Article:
The claimants, who are related to the last Sulu sultan Jamalul Kiram II, want control of the company's assets in the Netherlands.

Petronas, which is fully owned by the Malaysian government, has several subsidiaries headquartered in the Netherlands.
Petronas, which is fully owned by the Malaysian government, has several subsidiaries headquartered in the Netherlands. (AA)

Malaysian state oil firm Petronas is set to contest any claims on its assets by the heirs of a former Southeast Asian sultan, who are seeking $15 billion in compensation.

The heirs of the last sultan of Sulu asked a Dutch court on Thursday for permission to seize assets in the Netherlands. 

A day later the Malaysian government said that it would take legal action against their latest legal move.

"Petronas maintains its view that any purported action targeting Petronas in relation to this case is baseless and Petronas will continue to defend its legal position," the company said in a statement on Saturday.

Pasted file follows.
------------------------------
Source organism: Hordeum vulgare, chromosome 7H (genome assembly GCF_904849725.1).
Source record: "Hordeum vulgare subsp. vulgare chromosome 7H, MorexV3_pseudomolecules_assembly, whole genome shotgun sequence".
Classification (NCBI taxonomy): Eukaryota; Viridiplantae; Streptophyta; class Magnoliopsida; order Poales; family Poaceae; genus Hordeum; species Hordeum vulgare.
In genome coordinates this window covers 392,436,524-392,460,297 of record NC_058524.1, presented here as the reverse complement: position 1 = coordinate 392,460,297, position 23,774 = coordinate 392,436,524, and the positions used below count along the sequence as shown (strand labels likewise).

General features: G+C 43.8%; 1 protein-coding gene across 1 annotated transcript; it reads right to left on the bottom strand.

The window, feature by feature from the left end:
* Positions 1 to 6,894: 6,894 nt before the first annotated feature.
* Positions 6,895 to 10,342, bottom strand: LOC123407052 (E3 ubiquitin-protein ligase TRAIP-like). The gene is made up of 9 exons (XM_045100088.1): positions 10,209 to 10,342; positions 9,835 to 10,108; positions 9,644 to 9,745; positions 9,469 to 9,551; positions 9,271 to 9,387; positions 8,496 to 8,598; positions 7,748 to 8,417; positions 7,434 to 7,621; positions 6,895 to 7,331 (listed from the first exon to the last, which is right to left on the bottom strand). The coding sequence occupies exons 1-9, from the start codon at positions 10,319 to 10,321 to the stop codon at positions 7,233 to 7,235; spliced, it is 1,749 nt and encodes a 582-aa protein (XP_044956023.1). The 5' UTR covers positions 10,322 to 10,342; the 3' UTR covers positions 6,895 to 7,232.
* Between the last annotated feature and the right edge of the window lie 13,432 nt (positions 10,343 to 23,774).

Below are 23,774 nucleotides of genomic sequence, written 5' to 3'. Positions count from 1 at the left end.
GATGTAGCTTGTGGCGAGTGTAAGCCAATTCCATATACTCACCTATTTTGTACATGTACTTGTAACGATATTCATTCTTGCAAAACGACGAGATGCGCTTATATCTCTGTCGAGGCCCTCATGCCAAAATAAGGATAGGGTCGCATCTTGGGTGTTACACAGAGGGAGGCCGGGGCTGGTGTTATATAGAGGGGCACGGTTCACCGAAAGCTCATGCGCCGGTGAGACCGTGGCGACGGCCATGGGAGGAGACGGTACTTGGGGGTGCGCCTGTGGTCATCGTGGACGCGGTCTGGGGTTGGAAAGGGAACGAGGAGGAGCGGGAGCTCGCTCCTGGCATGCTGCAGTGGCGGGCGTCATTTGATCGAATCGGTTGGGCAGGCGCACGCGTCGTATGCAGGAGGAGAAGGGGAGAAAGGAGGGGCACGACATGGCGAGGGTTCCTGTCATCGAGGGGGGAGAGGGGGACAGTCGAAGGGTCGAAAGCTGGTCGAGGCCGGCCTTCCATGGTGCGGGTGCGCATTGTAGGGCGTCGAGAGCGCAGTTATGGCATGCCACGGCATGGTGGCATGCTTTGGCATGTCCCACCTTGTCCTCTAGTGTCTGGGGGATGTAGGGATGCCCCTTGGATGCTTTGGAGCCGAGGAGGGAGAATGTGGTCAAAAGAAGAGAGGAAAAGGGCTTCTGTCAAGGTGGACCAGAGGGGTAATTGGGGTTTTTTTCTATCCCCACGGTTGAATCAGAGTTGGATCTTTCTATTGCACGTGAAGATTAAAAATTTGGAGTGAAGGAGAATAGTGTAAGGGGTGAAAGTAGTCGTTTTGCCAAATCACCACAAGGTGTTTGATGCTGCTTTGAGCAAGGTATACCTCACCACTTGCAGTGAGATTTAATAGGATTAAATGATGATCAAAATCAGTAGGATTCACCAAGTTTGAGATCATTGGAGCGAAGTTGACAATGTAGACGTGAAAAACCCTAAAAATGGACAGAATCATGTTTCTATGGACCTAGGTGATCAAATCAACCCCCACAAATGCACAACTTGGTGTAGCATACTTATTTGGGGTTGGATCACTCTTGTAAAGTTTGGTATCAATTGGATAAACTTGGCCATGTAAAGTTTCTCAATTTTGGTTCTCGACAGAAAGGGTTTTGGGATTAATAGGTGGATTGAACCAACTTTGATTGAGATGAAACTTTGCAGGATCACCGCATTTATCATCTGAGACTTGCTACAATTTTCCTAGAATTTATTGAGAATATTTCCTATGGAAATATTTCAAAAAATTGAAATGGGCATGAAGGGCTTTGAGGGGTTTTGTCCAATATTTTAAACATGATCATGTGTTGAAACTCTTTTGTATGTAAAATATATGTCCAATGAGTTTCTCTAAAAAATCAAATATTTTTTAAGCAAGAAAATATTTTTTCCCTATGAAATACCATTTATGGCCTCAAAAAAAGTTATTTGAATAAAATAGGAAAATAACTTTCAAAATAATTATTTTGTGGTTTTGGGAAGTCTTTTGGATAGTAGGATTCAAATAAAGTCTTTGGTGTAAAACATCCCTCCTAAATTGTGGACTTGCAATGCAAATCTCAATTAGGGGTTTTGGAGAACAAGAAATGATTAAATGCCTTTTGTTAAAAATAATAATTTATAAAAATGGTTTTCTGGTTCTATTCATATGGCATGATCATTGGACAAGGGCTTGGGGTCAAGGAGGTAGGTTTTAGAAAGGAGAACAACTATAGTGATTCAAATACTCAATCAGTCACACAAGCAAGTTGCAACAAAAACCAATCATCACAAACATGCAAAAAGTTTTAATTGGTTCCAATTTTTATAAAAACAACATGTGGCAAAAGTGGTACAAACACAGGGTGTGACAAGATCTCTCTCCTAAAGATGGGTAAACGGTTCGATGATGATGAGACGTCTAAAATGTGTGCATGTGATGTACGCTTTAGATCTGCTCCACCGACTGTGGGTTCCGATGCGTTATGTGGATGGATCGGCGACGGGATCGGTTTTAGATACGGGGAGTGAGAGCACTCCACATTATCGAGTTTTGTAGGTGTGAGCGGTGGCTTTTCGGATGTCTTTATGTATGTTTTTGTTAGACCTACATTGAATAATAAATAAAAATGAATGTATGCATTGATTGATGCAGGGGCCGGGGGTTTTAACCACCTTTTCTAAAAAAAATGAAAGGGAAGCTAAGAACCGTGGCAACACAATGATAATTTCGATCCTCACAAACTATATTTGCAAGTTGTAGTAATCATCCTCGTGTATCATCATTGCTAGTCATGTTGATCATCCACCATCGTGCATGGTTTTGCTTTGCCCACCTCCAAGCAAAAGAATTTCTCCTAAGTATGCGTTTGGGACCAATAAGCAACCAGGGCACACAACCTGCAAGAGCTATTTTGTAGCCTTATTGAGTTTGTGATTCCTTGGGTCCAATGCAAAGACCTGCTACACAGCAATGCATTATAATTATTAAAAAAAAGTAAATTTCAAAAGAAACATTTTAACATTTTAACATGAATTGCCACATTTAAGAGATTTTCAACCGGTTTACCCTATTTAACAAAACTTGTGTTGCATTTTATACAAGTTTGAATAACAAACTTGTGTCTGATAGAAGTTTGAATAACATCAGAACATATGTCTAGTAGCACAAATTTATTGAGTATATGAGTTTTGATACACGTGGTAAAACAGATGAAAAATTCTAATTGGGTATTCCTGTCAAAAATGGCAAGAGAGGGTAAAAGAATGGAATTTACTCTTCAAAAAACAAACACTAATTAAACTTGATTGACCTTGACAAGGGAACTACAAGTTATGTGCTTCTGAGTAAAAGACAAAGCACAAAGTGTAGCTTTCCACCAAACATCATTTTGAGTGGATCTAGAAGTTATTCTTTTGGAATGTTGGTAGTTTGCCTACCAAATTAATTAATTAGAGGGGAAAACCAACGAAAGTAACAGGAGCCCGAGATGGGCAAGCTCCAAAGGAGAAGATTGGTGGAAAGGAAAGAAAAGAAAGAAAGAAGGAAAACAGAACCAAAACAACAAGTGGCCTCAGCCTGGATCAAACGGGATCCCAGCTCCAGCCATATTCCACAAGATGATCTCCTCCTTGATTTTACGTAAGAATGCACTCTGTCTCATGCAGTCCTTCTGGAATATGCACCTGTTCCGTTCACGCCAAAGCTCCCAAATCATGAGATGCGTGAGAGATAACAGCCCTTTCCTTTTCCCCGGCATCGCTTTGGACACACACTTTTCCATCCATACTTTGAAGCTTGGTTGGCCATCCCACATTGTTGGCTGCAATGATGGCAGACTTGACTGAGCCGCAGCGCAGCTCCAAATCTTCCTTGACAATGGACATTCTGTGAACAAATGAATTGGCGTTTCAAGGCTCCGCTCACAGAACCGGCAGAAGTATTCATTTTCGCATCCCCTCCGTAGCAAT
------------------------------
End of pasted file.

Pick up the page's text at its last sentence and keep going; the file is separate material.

A lost legacy 

The heirs are targeting Malaysian assets overseas after the government's refusal to recognise a February arbitration award by a French court, which found Malaysia had reneged on an 1878 land leasing agreement.

The deal was signed between two European colonists and the sultan of Sulu for the use of his territory, some of which was later incorporated into modern-day Malaysia.

Malaysia honoured the deal with the sultan of Sulu until 2013, paying the monarch's descendants about $1,000 a year.

But Kuala Lumpur stopped the payments after a bloody incursion by supporters of the former sultanate who wanted to reclaim the land.

The heirs pursued arbitration over the suspension, a process that Malaysia did not participate in and says was illegal.

The claimants, who are related to the last Sulu sultan Jamalul Kiram II who died in 1936, are middle-class Filipino citizens.

The Sulu sultanate of their royal ancestors once spanned rainforest-covered islands in the southern Philippines and parts of Borneo island.

Although Malaysia obtained a stay on the award pending an appeal, the ruling remains enforceable outside France under a United Nations treaty on international arbitration.

In July, two Luxembourg-based subsidiaries of Petronas were seized by court bailiffs as part of the heirs' efforts.

Source: Reuters